Honoring Hekate on the Dark Moon: Suggestions for Rituals, Correspondences and Offerings BY CYNDI BRANNEN

The Dark Moon, occurring on the astrological new moon, is a time that many followers of Hekate set aside to honor her. There are many different ways to perform a Deipnon ceremony, but most include preparation, cleansing, creating sacred space, the working and follow-up. In this article, I offer some recommendations including a list of correspondences and offerings appropriate for honoring Hekate at the Dark Moon or anytime.

There is no definitive “how-to” concerning honoring Hekate during the Dark Moon (or any other time). The answers for questions about honoring Hekate can’t necessarily be found in any book, although historical and contemporary writings about her can shine a light on how we should approach our rituals.



Honoring Hekate is an Intimate Experience

I typically honor Hekate with a pilgrimage to High Head, a stunning granite outcropping near my home on the Atlantic coast of Nova Scotia. This is a contemplative ritual including prayers to Hekate and connecting to certain epithets. This is my time to enter into a state of grace and wonder for all of creation. I see Hekate as the energy that fuels all living things. My idea is entirely personal, but since I had this notion I’ve discovered that others in modern times also see her this way and that The Chaldean Oracles provide a historical context for my intimate practice.

Honoring Hekate on the Dark Moon or any time can (and should) be a very intimate experience, reflecting your personal understanding of her. Including elements based on the historical practices can be a very meaningful way of expressing your feelings for Hekate.

Deipnon Preparation: Focus and Planning

Deciding what to focus on for the Deipnon (or any) ritual is a personal process. Hekate’s three formed nature is a context for situating my devotional acts that I often use. This can include honoring her Under World, Middle World and Upper World roles which correspond to my three selves and their primary energies of feelings,

READ MORE:  https://www.patheos.com/blogs/keepingherkeys/2018/05/simple-ways-to-honor-hekate-on-the-dark-moon/






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In many Wiccan traditions, the Goddess takes a three-fold form, known as the Triple Goddess. Her individual aspects, known as the Maiden, the Mother, and the Crone, are aligned with the phases of the Moon’s cycle as it orbits the Earth—the waxing crescent, the Full Moon, and the waning crescent. These aspects also represent the three phases of a woman’s life in terms of physical reproduction—before, during, and after the body’s ability to have a child.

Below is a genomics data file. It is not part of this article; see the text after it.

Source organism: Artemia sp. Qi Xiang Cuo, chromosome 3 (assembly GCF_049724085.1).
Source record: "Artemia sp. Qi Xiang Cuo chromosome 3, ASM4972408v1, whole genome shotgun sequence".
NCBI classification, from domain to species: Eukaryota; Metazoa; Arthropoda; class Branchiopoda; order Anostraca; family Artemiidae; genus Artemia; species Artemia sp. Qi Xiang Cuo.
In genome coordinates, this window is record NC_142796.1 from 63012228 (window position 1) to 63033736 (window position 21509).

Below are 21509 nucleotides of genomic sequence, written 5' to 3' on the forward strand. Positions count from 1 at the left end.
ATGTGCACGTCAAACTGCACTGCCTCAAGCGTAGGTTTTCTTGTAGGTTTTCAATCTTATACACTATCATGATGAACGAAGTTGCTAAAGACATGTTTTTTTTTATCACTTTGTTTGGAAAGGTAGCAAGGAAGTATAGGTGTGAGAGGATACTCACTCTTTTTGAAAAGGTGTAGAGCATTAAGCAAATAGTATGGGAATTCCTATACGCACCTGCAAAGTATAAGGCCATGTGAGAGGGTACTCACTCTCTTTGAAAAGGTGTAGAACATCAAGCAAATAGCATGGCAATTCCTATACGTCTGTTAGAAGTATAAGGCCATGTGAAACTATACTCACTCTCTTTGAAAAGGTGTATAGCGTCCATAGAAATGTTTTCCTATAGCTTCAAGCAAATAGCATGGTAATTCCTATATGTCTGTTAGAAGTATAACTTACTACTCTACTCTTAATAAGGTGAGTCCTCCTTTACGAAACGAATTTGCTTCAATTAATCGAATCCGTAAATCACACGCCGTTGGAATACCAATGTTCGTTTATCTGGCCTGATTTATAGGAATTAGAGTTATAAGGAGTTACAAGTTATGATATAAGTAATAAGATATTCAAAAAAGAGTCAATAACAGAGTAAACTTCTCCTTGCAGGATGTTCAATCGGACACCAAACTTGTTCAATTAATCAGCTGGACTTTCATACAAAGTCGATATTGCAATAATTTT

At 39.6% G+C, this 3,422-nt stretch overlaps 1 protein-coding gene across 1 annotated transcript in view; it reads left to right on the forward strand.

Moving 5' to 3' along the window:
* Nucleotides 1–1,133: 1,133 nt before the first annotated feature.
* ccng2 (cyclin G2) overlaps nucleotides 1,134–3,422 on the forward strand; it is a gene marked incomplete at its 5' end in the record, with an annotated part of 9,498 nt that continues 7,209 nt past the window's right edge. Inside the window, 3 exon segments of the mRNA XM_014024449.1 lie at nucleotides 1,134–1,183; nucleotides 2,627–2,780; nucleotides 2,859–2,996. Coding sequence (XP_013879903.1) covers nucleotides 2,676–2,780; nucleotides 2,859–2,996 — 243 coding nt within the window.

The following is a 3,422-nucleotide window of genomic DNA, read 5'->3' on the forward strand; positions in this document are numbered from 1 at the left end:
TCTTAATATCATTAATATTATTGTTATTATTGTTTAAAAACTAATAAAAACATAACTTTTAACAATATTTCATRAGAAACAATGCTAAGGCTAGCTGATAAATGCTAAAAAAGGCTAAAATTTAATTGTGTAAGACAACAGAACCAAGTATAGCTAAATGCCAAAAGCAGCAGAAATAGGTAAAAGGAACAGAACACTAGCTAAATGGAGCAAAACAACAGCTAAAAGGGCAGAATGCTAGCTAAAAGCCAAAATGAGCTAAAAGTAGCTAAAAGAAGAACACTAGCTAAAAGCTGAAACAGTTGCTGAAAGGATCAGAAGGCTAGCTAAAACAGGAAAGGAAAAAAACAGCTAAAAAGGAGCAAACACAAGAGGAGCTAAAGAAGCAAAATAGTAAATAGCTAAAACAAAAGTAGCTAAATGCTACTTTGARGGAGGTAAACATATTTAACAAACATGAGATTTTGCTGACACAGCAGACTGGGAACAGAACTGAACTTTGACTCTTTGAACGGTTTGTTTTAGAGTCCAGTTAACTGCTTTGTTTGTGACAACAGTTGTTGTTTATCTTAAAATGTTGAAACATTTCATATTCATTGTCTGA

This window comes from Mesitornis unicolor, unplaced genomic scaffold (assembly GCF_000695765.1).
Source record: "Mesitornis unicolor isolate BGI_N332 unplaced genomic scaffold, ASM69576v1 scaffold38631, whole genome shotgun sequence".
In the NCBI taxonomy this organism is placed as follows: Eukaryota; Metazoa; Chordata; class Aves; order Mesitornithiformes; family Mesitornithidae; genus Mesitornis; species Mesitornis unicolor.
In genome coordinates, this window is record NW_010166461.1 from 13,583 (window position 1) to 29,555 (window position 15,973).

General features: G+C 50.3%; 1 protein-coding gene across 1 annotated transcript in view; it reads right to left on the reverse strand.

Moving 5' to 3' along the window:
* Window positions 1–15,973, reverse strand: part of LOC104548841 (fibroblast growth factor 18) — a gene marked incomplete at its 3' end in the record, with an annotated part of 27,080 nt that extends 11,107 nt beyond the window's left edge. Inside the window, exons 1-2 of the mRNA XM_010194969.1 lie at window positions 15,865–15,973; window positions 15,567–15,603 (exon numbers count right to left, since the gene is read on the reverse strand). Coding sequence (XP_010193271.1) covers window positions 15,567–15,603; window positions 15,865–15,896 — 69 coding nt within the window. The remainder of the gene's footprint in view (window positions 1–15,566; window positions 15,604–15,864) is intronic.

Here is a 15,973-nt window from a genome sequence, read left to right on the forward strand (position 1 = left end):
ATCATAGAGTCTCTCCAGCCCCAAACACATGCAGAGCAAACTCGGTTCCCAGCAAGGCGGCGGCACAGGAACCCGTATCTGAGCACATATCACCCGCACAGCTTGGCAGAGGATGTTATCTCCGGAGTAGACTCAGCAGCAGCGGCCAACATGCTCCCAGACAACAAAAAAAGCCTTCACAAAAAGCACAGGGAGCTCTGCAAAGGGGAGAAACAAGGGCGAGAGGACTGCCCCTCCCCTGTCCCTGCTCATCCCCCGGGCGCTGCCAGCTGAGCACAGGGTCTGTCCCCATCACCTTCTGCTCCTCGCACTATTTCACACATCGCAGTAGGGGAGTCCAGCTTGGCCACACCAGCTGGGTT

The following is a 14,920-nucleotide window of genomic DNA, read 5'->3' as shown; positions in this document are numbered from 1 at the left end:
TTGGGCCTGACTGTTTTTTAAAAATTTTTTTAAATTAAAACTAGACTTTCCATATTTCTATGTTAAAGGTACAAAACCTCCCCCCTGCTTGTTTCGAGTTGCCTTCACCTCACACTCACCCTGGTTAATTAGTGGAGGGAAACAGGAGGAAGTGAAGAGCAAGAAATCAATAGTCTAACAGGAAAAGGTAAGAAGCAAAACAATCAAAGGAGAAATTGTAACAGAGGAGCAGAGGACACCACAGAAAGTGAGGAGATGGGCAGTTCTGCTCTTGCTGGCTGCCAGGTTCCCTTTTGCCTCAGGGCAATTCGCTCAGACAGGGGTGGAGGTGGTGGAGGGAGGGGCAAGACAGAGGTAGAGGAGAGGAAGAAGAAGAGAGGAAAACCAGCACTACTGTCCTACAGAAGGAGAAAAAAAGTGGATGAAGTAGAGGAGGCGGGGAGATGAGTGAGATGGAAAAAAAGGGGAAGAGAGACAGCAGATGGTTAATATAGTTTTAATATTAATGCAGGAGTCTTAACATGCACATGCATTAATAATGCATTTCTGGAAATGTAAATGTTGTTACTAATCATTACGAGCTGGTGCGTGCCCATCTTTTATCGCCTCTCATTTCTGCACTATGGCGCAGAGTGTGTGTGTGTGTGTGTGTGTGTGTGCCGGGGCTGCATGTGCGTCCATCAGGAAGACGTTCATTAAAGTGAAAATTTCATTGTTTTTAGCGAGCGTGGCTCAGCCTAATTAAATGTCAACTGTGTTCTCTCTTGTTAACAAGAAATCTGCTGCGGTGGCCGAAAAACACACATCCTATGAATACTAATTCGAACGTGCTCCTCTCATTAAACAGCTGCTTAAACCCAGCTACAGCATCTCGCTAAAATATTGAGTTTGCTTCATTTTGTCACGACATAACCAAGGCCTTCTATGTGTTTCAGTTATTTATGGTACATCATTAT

But while a woman will proceed linearly through these phases in a literal sense during her lifetime, each aspect of the Triple Goddess has qualities that all of us—male and female—resonate with at various points in our lives. Indeed, the three-fold form of the Goddess could be said to reflect the complexities of the human psyche, as well as the cycles of life and death experienced by all who dwell on Earth.


The concept of a triple deity can be traced back to ancient civilizations, such as the Celtic goddess Brighid, who rules over three crucial skills within Celtic society: healing, poetry, and smithcraft. Another example is the goddess Hera, who has three different roles in Greek mythology: Girl, Woman, and Widow. These major goddesses were likely at least part of the inspiration for an important book in the history of Wicca’s development: The White Goddess: a Historical Grammar of Poetic Myth by Robert Graves.

Graves was a British poet and scholar, writing around the time that Gerald Gardner and others were first practicing their form of Witchcraft which eventually became known as WiccaThe White Goddess made the case that cultures throughout pre-Christian Europe and the ancient Middle East worshipped a White Goddess of Birth, Love, and Death, and that she had different names in different regions. Other, earlier writers also described a Triple Goddess, including Aleister Crowley and Sigmund Freud.

Gardner himself did not worship the Triple Goddess in his tradition, but other Witches of the time were drawn to her, including Robert Cochrane, who is often credited with bringing her into the modern Witchcraft movement. However, it was during the 1970s that the Triple Goddess as we know her today—Maiden, Mother and Crone—became firmly rooted in many forms of Wicca.

But rather than being a single identity taking different forms, the Wiccan Triple Goddess is typically represented by three separate deities, each an aspect of the Goddess in her own right. These may be borrowed from one or more ancient cultures. For example, many worship Diana (Roman) as the Maiden, Isis (Egyptian) as the Mother, and Kali (Hindu) as the Crone. These designations are rooted in the individual deities’ roles within the cultures they are borrowed from. Isis, for instance, was a mother goddess in ancient Egypt.

Each aspect within the Triple Goddess is associated with particular seasons and other natural phenomena, as well as human characteristics and elements of life on Earth. These associations can be used to call on the appropriate aspect of the Goddess during magical work, ritual worship, and prayer.